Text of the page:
Legislation has taken effect in Washington State that removes the word “marijuana” from all state laws and replaces it with “cannabis” instead.

The full scientific name of the cannabis plant is cannabis sativa L, and proponents for the language change argue that this is the term that should be adopted in law rather than the slang term of “marijuana,” which has racist connotations.

The bill was approved by lawmakers in April this year and was soon signed into law by Gov. Jay Inslee. Now, the language of Washington cannabis laws have been revised accordingly.

The legislation – HB 1210 – was filed by Rep. Melanie Morgan who argued the change was necessary due to the racist history of the term “marijuana.”

“The term ‘marijuana’ itself is pejorative and racist,” Morgan said. “As recreational marijuana use became more popular, it was negatively associated with Mexican immigrants.”

The term “marijuana” was widely used in anti-cannabis propaganda throughout the 20th century, especially by proponents of cannabis prohibition such as Harry J. Anslinger, who played a pivotal role in the passage of the Marijuana Tax Act of 1937.

“There are 100,000 total marijuana smokers in the US, and most are Negroes, Hispanics, Filipinos and entertainers. Their Satanic music, jazz and swing, result from marijuana usage. This marijuana causes white women to seek sexual relations with Negroes, entertainers, and others,” said the first commissioner of the US Treasury Department’s Federal Bureau of Narcotics, which was later renamed the Drug Enforcement Administration.

It was also adopted by President Richard Nixon in his anti-drug crusade that was largely motivated by a desire to weaken the antiwar and civil rights movement.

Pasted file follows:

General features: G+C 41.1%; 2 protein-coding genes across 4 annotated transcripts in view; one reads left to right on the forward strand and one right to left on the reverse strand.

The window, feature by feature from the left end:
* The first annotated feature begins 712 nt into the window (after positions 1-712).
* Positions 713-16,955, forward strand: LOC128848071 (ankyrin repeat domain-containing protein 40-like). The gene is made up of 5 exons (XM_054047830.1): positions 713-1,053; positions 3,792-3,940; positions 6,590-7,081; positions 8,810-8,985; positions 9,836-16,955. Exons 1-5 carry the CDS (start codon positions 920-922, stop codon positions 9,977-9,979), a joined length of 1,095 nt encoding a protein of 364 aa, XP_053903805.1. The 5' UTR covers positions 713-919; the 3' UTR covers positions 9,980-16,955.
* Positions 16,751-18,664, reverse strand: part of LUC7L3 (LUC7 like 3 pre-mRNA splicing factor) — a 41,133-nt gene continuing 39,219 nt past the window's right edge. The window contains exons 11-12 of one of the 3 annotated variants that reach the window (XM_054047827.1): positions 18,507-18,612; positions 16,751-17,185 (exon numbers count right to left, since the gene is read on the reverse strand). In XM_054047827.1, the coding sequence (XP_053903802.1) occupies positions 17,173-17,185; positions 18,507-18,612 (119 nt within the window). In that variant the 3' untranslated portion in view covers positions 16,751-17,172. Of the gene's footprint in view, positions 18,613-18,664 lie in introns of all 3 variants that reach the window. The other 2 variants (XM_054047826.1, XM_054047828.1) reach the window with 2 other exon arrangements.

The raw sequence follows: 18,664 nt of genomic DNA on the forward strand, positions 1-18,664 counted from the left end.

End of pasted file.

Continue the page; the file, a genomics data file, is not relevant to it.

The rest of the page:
The policy and rules coordinator for Washington State’s Liquor and Cannabis Board, Jeff Kildahl, said some changes still need to be made but that the work is necessary to fully accept the legitimacy of cannabis and understand its troubled history.

“It took a little while. Some may think this is a simple thing, that it took a little while, and it’s going to take some work to get it all done, but it’s important, and it is part of our ongoing evolution of really the knowledge and acceptance of cannabis and learning about the history of some of these things,” he said.

One cannabis dispensary business owner in Washington State, Joy Hollingsworth, welcomed the removal of “marijuana” from Washington’s cannabis laws but urged that this should be backed up by further efforts at making the industry more equitable.

“We’ll take any win right? But we don’t want to get caught up on the performative equity piece where we’re just talking about words and not actual legislation and policy,” Hollingsworth said.

To this end, lawmakers created the ‘Washington Task Force on Social Equity in Cannabis’ in 2020, which aims to encourage greater diversity among marijuana business owners by providing grants and other financial assistance to qualifying applicants.

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